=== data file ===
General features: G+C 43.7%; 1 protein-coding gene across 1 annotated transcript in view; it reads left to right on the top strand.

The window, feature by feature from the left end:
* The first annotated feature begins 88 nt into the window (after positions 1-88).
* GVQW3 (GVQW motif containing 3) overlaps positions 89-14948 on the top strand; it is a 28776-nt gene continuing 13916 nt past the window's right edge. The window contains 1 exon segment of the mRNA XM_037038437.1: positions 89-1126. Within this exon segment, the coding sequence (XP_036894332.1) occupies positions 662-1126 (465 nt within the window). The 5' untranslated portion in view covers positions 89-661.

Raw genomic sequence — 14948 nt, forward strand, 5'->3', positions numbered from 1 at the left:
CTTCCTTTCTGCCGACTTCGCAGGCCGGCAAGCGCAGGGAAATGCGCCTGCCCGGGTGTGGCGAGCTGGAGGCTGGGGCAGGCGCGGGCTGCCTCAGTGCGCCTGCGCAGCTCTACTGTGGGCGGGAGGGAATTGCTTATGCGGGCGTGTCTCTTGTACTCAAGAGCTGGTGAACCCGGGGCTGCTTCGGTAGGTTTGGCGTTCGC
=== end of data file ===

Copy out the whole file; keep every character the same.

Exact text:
General features: G+C 43.7%; 1 protein-coding gene across 1 annotated transcript in view; it reads left to right on the top strand.

The window, feature by feature from the left end:
* The first annotated feature begins 88 nt into the window (after positions 1-88).
* GVQW3 (GVQW motif containing 3) overlaps positions 89-14948 on the top strand; it is a 28776-nt gene continuing 13916 nt past the window's right edge. The window contains 1 exon segment of the mRNA XM_037038437.1: positions 89-1126. Within this exon segment, the coding sequence (XP_036894332.1) occupies positions 662-1126 (465 nt within the window). The 5' untranslated portion in view covers positions 89-661.

Raw genomic sequence — 14948 nt, forward strand, 5'->3', positions numbered from 1 at the left:
CTTCCTTTCTGCCGACTTCGCAGGCCGGCAAGCGCAGGGAAATGCGCCTGCCCGGGTGTGGCGAGCTGGAGGCTGGGGCAGGCGCGGGCTGCCTCAGTGCGCCTGCGCAGCTCTACTGTGGGCGGGAGGGAATTGCTTATGCGGGCGTGTCTCTTGTACTCAAGAGCTGGTGAACCCGGGGCTGCTTCGGTAGGTTTGGCGTTCGC